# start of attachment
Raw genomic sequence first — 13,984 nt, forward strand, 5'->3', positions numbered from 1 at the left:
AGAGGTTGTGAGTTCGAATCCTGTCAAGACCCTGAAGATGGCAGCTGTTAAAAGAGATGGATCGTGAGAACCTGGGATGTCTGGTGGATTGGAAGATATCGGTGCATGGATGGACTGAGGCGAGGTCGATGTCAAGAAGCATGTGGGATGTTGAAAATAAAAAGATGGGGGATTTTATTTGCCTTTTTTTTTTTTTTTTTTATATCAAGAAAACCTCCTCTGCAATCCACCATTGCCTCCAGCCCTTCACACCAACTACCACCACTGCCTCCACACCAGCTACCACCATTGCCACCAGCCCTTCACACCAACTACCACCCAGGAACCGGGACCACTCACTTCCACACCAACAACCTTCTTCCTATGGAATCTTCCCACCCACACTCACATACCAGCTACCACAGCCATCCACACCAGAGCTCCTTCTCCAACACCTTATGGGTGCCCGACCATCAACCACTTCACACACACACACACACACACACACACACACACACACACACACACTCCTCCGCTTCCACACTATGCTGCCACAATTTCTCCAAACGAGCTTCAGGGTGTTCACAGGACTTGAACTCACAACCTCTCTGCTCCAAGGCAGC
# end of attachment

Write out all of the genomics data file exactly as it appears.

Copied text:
Raw genomic sequence first — 13,984 nt, forward strand, 5'->3', positions numbered from 1 at the left:
AGAGGTTGTGAGTTCGAATCCTGTCAAGACCCTGAAGATGGCAGCTGTTAAAAGAGATGGATCGTGAGAACCTGGGATGTCTGGTGGATTGGAAGATATCGGTGCATGGATGGACTGAGGCGAGGTCGATGTCAAGAAGCATGTGGGATGTTGAAAATAAAAAGATGGGGGATTTTATTTGCCTTTTTTTTTTTTTTTTTTATATCAAGAAAACCTCCTCTGCAATCCACCATTGCCTCCAGCCCTTCACACCAACTACCACCACTGCCTCCACACCAGCTACCACCATTGCCACCAGCCCTTCACACCAACTACCACCCAGGAACCGGGACCACTCACTTCCACACCAACAACCTTCTTCCTATGGAATCTTCCCACCCACACTCACATACCAGCTACCACAGCCATCCACACCAGAGCTCCTTCTCCAACACCTTATGGGTGCCCGACCATCAACCACTTCACACACACACACACACACACACACACACACACACACACACACACTCCTCCGCTTCCACACTATGCTGCCACAATTTCTCCAAACGAGCTTCAGGGTGTTCACAGGACTTGAACTCACAACCTCTCTGCTCCAAGGCAGC